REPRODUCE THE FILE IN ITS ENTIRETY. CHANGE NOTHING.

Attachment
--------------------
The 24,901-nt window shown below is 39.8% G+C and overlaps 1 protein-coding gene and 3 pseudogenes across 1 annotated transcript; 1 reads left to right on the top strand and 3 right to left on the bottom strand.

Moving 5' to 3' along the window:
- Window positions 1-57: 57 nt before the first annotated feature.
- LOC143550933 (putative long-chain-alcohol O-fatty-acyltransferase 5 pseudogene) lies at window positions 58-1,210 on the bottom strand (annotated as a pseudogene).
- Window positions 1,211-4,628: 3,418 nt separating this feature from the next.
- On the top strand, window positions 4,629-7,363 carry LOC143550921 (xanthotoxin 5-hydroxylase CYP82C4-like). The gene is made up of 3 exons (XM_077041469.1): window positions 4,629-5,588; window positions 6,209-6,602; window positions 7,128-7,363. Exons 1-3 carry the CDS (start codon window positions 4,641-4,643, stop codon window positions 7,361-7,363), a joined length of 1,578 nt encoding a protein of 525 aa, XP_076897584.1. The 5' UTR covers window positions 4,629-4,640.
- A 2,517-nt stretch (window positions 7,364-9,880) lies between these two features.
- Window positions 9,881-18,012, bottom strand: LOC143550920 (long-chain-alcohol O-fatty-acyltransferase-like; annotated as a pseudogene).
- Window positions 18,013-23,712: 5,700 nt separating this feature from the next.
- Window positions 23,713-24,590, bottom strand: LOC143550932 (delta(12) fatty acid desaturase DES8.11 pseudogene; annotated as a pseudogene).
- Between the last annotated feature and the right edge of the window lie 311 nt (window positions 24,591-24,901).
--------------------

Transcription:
The 24,901-nt window shown below is 39.8% G+C and overlaps 1 protein-coding gene and 3 pseudogenes across 1 annotated transcript; 1 reads left to right on the top strand and 3 right to left on the bottom strand.

Moving 5' to 3' along the window:
- Window positions 1-57: 57 nt before the first annotated feature.
- LOC143550933 (putative long-chain-alcohol O-fatty-acyltransferase 5 pseudogene) lies at window positions 58-1,210 on the bottom strand (annotated as a pseudogene).
- Window positions 1,211-4,628: 3,418 nt separating this feature from the next.
- On the top strand, window positions 4,629-7,363 carry LOC143550921 (xanthotoxin 5-hydroxylase CYP82C4-like). The gene is made up of 3 exons (XM_077041469.1): window positions 4,629-5,588; window positions 6,209-6,602; window positions 7,128-7,363. Exons 1-3 carry the CDS (start codon window positions 4,641-4,643, stop codon window positions 7,361-7,363), a joined length of 1,578 nt encoding a protein of 525 aa, XP_076897584.1. The 5' UTR covers window positions 4,629-4,640.
- A 2,517-nt stretch (window positions 7,364-9,880) lies between these two features.
- Window positions 9,881-18,012, bottom strand: LOC143550920 (long-chain-alcohol O-fatty-acyltransferase-like; annotated as a pseudogene).
- Window positions 18,013-23,712: 5,700 nt separating this feature from the next.
- Window positions 23,713-24,590, bottom strand: LOC143550932 (delta(12) fatty acid desaturase DES8.11 pseudogene; annotated as a pseudogene).
- Between the last annotated feature and the right edge of the window lie 311 nt (window positions 24,591-24,901).